10 years ago studies led by the Government concluded that 250,000 new homes needed to be built every year in the UK to satisfy the growing market demand for home ownership, and to keep decent housing in an affordable price range for the average working family.
Today the number of houses being built is still way of that mark with just 141,000 new homes built in 2013 – 2014. During the previous year of 2012 – 2013 the figures showed a post-war low of 135,000 homes were built. The consequences have seen prices soar, particularly in London but also in other areas of the UK as demand outstrips supply.
In light of the low new build figures from the past two years, the current government have cut down the target to a more modest 200,000 new homes to be built every year by 2016, but an overwhelming majority of industry insiders still don't believe this target is realistic.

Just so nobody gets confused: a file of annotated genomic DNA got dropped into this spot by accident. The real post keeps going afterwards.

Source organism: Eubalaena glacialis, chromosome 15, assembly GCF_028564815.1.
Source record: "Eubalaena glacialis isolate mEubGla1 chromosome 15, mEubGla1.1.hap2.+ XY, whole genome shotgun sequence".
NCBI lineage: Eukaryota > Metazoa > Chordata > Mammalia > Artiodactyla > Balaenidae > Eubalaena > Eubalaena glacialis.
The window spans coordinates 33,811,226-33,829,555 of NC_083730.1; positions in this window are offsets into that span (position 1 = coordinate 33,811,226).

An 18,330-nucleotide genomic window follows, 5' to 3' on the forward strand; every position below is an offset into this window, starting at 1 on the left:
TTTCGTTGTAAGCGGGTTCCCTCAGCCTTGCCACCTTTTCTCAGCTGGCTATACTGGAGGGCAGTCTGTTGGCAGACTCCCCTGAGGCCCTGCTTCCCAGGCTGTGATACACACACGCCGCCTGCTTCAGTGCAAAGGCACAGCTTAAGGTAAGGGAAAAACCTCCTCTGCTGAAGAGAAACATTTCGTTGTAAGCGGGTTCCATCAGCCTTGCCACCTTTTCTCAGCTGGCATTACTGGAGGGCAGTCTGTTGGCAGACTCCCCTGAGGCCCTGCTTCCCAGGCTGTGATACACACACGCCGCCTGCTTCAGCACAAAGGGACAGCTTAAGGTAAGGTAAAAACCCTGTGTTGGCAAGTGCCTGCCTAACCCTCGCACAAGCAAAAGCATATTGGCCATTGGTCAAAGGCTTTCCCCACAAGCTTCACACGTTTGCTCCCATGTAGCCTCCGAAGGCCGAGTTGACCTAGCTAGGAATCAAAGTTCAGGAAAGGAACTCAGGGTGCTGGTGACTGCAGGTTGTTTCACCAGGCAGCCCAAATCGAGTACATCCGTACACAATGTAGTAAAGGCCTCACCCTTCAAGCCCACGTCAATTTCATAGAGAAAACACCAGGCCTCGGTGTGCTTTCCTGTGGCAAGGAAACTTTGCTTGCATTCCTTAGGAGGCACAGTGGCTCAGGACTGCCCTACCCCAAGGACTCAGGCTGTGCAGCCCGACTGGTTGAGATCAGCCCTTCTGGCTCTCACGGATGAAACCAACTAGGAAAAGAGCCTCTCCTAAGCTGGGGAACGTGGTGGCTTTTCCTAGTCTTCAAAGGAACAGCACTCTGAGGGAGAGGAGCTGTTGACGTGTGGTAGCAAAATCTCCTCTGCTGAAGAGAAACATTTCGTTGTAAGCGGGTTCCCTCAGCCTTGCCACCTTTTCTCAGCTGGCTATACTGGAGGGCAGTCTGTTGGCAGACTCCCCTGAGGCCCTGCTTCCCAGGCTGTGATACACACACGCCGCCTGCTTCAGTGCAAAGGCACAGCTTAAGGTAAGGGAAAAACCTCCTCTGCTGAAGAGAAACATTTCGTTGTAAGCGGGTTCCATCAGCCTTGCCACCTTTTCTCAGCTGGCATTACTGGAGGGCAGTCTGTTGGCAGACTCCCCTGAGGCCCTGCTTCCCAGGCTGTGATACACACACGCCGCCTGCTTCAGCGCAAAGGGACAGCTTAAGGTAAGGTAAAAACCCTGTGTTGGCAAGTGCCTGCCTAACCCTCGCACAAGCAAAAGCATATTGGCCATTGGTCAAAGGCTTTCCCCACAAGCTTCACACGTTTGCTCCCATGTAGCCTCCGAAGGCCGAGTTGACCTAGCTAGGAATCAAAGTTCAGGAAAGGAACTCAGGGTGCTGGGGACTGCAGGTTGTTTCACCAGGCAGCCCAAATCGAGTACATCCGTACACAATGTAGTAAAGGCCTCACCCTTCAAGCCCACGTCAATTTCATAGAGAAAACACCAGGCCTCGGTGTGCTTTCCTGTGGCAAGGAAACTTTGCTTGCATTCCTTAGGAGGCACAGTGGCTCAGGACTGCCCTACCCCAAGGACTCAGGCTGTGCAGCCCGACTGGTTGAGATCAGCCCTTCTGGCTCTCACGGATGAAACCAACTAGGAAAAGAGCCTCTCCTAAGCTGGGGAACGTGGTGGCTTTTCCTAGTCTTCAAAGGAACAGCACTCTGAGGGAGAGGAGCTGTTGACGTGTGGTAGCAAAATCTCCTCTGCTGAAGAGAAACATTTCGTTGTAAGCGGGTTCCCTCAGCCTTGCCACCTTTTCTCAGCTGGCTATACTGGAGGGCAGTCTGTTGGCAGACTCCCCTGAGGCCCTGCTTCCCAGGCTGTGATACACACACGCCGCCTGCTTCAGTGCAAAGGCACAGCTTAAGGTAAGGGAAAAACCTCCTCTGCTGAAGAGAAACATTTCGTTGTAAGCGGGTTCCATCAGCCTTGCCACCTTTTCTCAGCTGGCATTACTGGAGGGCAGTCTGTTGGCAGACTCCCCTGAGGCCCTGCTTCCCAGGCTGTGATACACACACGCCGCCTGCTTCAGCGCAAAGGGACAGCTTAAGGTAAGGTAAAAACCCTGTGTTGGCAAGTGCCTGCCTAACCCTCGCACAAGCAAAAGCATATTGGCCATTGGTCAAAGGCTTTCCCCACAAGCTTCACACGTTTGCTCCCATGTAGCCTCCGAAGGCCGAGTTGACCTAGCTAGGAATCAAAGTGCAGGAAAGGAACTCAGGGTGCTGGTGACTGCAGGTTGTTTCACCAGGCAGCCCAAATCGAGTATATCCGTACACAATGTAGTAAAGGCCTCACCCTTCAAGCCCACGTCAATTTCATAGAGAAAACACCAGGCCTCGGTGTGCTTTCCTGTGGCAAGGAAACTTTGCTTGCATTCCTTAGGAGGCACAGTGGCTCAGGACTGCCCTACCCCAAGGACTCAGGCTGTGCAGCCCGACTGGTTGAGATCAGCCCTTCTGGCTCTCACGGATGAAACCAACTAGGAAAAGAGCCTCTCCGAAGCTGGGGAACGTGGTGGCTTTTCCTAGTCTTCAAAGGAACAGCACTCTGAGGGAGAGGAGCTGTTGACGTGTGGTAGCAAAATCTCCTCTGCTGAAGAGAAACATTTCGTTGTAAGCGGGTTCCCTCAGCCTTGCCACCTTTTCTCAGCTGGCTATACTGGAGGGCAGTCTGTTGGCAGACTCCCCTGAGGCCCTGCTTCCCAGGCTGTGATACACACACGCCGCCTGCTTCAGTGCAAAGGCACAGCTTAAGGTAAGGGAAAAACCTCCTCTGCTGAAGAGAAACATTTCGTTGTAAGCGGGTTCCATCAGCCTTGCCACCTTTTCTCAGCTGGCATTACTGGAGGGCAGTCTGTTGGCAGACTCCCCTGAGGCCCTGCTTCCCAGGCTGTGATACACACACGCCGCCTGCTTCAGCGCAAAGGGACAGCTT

There can be no doubt that the financial difficulties of the past years have played their part in the relatively low number of new houses being built in the UK, with many firms going out of business and the confidence of those that remained understandably rattled.
With the economic recovery now gathering pace and the housing and construction market in particular showing strong growth, questions have to be asked on what other issues are holding back house builders and what can be done to encourage construction over the next few years.
As we mentioned in this article in September last year, the Government have pushed further emphasis on self builders with the Right to Build scheme and other incentives to build your own home. Also mentioned in the same article from September last year is the fact that in countries such as Austria, France and Germany around 60% of people are involved in the housebuilding process, whether that is the design or actually physical production – that is way ahead of the UK figure.
More self builders would certainly help boost the numbers closer to the 200,000 a year target, but are unlikely to be enough on their own.